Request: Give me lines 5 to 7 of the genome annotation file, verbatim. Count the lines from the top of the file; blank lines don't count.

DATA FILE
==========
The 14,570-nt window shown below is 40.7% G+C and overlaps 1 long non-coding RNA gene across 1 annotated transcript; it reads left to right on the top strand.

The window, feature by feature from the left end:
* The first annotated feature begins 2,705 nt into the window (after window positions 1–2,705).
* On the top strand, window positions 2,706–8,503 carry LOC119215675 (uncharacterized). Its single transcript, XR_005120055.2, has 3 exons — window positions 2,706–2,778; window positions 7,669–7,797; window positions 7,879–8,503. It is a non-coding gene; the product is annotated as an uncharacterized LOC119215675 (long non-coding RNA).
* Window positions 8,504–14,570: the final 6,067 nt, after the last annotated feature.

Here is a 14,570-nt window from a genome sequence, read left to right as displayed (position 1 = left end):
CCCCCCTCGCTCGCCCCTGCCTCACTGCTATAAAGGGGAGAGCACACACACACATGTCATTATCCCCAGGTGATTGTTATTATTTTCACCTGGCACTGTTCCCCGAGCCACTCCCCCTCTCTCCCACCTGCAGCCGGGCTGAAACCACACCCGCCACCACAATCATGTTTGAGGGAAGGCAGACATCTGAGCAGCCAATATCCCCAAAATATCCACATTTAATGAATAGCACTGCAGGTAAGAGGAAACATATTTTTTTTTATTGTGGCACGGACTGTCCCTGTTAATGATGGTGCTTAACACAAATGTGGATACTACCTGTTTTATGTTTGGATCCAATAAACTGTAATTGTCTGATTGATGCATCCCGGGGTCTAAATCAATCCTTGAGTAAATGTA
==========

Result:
* Window positions 8,504–14,570: the final 6,067 nt, after the last annotated feature.

Here is a 14,570-nt window from a genome sequence, read left to right as displayed (position 1 = left end):
CCCCCCTCGCTCGCCCCTGCCTCACTGCTATAAAGGGGAGAGCACACACACACATGTCATTATCCCCAGGTGATTGTTATTATTTTCACCTGGCACTGTTCCCCGAGCCACTCCCCCTCTCTCCCACCTGCAGCCGGGCTGAAACCACACCCGCCACCACAATCATGTTTGAGGGAAGGCAGACATCTGAGCAGCCAATATCCCCAAAATATCCACATTTAATGAATAGCACTGCAGGTAAGAGGAAACATATTTTTTTTTATTGTGGCACGGACTGTCCCTGTTAATGATGGTGCTTAACACAAATGTGGATACTACCTGTTTTATGTTTGGATCCAATAAACTGTAATTGTCTGATTGATGCATCCCGGGGTCTAAATCAATCCTTGAGTAAATGTA